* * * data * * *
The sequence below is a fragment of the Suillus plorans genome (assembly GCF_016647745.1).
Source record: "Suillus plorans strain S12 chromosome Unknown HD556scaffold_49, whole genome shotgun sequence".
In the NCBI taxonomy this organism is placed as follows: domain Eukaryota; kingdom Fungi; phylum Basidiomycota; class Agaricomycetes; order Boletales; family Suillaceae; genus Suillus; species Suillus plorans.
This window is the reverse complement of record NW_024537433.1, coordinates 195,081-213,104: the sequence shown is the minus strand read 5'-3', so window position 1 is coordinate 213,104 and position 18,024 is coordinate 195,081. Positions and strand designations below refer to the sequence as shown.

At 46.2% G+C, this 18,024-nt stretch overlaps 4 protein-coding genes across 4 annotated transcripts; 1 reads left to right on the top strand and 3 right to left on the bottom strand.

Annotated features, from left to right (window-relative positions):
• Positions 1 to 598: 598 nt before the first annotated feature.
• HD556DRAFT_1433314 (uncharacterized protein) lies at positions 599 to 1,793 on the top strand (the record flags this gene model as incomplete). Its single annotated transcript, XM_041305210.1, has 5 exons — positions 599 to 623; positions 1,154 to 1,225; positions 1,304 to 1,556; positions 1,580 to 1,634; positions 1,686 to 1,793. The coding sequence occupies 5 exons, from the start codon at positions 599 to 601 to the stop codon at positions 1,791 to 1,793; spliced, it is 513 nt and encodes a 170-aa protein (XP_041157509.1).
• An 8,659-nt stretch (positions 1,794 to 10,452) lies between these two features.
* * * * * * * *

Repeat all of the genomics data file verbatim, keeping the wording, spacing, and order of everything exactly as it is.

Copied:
The sequence below is a fragment of the Suillus plorans genome (assembly GCF_016647745.1).
Source record: "Suillus plorans strain S12 chromosome Unknown HD556scaffold_49, whole genome shotgun sequence".
In the NCBI taxonomy this organism is placed as follows: domain Eukaryota; kingdom Fungi; phylum Basidiomycota; class Agaricomycetes; order Boletales; family Suillaceae; genus Suillus; species Suillus plorans.
This window is the reverse complement of record NW_024537433.1, coordinates 195,081-213,104: the sequence shown is the minus strand read 5'-3', so window position 1 is coordinate 213,104 and position 18,024 is coordinate 195,081. Positions and strand designations below refer to the sequence as shown.

At 46.2% G+C, this 18,024-nt stretch overlaps 4 protein-coding genes across 4 annotated transcripts; 1 reads left to right on the top strand and 3 right to left on the bottom strand.

Annotated features, from left to right (window-relative positions):
• Positions 1 to 598: 598 nt before the first annotated feature.
• HD556DRAFT_1433314 (uncharacterized protein) lies at positions 599 to 1,793 on the top strand (the record flags this gene model as incomplete). Its single annotated transcript, XM_041305210.1, has 5 exons — positions 599 to 623; positions 1,154 to 1,225; positions 1,304 to 1,556; positions 1,580 to 1,634; positions 1,686 to 1,793. The coding sequence occupies 5 exons, from the start codon at positions 599 to 601 to the stop codon at positions 1,791 to 1,793; spliced, it is 513 nt and encodes a 170-aa protein (XP_041157509.1).
• An 8,659-nt stretch (positions 1,794 to 10,452) lies between these two features.